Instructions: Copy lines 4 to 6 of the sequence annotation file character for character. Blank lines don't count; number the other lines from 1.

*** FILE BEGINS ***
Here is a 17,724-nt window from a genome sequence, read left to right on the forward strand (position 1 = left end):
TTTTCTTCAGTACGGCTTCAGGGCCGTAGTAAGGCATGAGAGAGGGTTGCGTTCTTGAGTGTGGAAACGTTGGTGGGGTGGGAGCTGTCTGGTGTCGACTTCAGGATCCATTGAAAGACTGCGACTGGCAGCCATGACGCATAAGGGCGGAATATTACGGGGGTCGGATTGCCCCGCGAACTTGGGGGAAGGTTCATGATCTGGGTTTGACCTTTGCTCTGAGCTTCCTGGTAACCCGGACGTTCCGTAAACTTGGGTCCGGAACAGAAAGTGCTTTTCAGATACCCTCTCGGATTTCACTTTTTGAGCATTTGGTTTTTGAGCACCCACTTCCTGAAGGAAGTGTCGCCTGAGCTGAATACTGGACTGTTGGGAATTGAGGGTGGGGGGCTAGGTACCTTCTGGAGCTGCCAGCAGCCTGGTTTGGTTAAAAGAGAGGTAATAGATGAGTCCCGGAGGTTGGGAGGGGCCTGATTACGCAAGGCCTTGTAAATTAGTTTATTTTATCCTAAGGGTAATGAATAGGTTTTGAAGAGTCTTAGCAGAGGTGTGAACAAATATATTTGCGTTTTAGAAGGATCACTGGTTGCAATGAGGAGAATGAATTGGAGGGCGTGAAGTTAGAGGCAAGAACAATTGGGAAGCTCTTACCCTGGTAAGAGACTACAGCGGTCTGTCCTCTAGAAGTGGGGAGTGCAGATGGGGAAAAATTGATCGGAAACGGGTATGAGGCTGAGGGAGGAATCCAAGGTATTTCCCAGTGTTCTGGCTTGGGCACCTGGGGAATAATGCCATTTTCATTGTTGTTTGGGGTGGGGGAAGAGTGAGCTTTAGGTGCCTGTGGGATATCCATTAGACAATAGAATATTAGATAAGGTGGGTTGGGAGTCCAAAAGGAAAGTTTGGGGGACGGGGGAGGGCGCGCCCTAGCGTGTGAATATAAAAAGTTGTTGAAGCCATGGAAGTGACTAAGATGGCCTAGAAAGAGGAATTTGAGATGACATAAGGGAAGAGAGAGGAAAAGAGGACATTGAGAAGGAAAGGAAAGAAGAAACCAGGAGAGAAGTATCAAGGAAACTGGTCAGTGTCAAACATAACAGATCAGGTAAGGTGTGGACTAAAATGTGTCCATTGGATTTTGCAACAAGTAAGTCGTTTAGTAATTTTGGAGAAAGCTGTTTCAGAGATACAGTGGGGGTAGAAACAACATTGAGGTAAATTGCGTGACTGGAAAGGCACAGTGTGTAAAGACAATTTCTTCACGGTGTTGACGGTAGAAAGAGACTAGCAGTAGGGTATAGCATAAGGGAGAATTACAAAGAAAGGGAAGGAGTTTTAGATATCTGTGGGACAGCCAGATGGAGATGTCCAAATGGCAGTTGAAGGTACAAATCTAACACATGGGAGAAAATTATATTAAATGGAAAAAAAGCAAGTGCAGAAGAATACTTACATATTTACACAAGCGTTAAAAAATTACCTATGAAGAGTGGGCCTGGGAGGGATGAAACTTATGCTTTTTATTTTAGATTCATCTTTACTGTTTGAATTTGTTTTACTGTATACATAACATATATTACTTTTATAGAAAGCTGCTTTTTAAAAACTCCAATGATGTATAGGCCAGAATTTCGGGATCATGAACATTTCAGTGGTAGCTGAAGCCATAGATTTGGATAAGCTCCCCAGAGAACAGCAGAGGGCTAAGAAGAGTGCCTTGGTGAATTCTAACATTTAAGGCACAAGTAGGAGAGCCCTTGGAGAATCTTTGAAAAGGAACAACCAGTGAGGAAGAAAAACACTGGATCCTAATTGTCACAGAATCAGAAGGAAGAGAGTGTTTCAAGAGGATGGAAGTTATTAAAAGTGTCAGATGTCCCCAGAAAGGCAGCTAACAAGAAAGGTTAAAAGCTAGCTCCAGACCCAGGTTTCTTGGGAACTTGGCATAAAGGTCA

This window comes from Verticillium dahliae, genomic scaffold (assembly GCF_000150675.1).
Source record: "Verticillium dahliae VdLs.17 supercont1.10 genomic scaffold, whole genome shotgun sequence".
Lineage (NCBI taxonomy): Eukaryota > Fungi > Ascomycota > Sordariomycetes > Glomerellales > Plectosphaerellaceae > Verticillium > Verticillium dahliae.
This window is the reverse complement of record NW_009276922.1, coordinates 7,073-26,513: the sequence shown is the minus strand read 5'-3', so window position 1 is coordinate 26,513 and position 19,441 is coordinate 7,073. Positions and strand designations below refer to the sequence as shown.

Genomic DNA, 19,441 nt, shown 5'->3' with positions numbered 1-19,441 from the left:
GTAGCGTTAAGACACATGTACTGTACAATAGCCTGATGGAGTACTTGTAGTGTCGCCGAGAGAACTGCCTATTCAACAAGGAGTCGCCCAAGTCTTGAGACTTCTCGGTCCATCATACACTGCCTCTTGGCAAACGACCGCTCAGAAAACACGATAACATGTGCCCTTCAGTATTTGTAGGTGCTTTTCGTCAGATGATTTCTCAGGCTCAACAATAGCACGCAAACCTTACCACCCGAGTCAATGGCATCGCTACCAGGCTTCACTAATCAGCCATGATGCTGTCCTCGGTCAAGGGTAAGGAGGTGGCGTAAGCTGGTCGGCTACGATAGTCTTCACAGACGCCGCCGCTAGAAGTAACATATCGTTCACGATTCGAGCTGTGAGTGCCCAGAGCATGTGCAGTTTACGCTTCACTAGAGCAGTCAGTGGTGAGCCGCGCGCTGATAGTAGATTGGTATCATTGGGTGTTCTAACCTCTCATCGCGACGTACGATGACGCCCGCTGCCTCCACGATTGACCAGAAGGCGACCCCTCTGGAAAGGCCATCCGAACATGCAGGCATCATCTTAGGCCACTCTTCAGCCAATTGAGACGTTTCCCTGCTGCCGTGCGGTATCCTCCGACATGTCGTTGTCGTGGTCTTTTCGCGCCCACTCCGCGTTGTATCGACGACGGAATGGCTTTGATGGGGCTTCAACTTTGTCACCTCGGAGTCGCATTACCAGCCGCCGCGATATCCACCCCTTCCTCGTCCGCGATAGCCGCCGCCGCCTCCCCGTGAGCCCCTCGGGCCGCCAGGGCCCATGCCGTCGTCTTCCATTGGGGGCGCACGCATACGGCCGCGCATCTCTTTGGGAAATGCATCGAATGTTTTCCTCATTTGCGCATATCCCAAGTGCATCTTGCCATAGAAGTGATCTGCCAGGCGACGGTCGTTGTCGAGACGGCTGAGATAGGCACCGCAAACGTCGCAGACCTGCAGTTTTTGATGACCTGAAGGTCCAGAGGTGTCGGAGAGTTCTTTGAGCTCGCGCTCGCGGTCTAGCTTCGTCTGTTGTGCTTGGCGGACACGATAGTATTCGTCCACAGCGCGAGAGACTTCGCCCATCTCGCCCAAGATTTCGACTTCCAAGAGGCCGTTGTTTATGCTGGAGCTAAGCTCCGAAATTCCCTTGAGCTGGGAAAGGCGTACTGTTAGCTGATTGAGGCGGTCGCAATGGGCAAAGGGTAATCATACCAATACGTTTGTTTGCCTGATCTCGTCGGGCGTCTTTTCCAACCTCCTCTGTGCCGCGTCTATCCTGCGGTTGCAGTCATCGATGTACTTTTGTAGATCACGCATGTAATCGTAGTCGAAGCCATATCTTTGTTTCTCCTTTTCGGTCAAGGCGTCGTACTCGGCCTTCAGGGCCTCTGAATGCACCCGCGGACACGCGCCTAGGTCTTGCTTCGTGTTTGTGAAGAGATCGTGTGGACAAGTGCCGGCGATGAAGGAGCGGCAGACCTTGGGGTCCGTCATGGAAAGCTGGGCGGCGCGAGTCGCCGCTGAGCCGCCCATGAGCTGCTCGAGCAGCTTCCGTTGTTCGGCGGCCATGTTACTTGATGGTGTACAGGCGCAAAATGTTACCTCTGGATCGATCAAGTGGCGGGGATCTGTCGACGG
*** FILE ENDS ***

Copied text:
Source record: "Verticillium dahliae VdLs.17 supercont1.10 genomic scaffold, whole genome shotgun sequence".
Lineage (NCBI taxonomy): Eukaryota > Fungi > Ascomycota > Sordariomycetes > Glomerellales > Plectosphaerellaceae > Verticillium > Verticillium dahliae.
This window is the reverse complement of record NW_009276922.1, coordinates 7,073-26,513: the sequence shown is the minus strand read 5'-3', so window position 1 is coordinate 26,513 and position 19,441 is coordinate 7,073. Positions and strand designations below refer to the sequence as shown.